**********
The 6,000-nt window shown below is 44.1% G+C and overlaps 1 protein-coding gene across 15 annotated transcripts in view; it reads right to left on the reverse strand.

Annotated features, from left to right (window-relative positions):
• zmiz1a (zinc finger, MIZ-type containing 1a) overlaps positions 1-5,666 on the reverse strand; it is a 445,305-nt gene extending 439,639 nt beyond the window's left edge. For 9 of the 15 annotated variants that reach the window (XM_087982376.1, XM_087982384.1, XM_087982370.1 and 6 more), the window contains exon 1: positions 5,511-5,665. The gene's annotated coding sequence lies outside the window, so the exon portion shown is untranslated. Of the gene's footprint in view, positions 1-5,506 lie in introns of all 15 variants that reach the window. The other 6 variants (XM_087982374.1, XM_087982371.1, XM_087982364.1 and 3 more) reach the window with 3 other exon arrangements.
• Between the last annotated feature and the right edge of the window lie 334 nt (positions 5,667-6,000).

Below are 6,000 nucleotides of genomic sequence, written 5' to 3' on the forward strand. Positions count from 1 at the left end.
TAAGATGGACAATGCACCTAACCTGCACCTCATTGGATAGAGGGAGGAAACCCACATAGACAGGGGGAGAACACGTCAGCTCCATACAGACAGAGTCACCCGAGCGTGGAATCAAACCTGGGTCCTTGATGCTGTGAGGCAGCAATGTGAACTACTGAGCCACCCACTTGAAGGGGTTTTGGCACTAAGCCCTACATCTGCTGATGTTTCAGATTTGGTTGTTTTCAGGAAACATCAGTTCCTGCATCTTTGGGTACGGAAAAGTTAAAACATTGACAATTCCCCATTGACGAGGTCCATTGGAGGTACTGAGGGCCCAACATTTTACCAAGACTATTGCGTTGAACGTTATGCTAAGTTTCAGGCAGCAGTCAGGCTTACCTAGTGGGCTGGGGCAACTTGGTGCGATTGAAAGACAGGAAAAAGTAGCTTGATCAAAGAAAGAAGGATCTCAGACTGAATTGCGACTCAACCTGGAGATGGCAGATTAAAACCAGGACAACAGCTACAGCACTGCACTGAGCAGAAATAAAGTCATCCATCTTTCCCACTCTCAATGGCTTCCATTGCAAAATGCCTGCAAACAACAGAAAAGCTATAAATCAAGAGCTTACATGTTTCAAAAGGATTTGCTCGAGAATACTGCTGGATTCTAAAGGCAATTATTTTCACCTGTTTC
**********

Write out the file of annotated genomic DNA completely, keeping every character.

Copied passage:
The 6,000-nt window shown below is 44.1% G+C and overlaps 1 protein-coding gene across 15 annotated transcripts in view; it reads right to left on the reverse strand.

Annotated features, from left to right (window-relative positions):
• zmiz1a (zinc finger, MIZ-type containing 1a) overlaps positions 1-5,666 on the reverse strand; it is a 445,305-nt gene extending 439,639 nt beyond the window's left edge. For 9 of the 15 annotated variants that reach the window (XM_087982376.1, XM_087982384.1, XM_087982370.1 and 6 more), the window contains exon 1: positions 5,511-5,665. The gene's annotated coding sequence lies outside the window, so the exon portion shown is untranslated. Of the gene's footprint in view, positions 1-5,506 lie in introns of all 15 variants that reach the window. The other 6 variants (XM_087982374.1, XM_087982371.1, XM_087982364.1 and 3 more) reach the window with 3 other exon arrangements.
• Between the last annotated feature and the right edge of the window lie 334 nt (positions 5,667-6,000).

Below are 6,000 nucleotides of genomic sequence, written 5' to 3' on the forward strand. Positions count from 1 at the left end.
TAAGATGGACAATGCACCTAACCTGCACCTCATTGGATAGAGGGAGGAAACCCACATAGACAGGGGGAGAACACGTCAGCTCCATACAGACAGAGTCACCCGAGCGTGGAATCAAACCTGGGTCCTTGATGCTGTGAGGCAGCAATGTGAACTACTGAGCCACCCACTTGAAGGGGTTTTGGCACTAAGCCCTACATCTGCTGATGTTTCAGATTTGGTTGTTTTCAGGAAACATCAGTTCCTGCATCTTTGGGTACGGAAAAGTTAAAACATTGACAATTCCCCATTGACGAGGTCCATTGGAGGTACTGAGGGCCCAACATTTTACCAAGACTATTGCGTTGAACGTTATGCTAAGTTTCAGGCAGCAGTCAGGCTTACCTAGTGGGCTGGGGCAACTTGGTGCGATTGAAAGACAGGAAAAAGTAGCTTGATCAAAGAAAGAAGGATCTCAGACTGAATTGCGACTCAACCTGGAGATGGCAGATTAAAACCAGGACAACAGCTACAGCACTGCACTGAGCAGAAATAAAGTCATCCATCTTTCCCACTCTCAATGGCTTCCATTGCAAAATGCCTGCAAACAACAGAAAAGCTATAAATCAAGAGCTTACATGTTTCAAAAGGATTTGCTCGAGAATACTGCTGGATTCTAAAGGCAATTATTTTCACCTGTTTC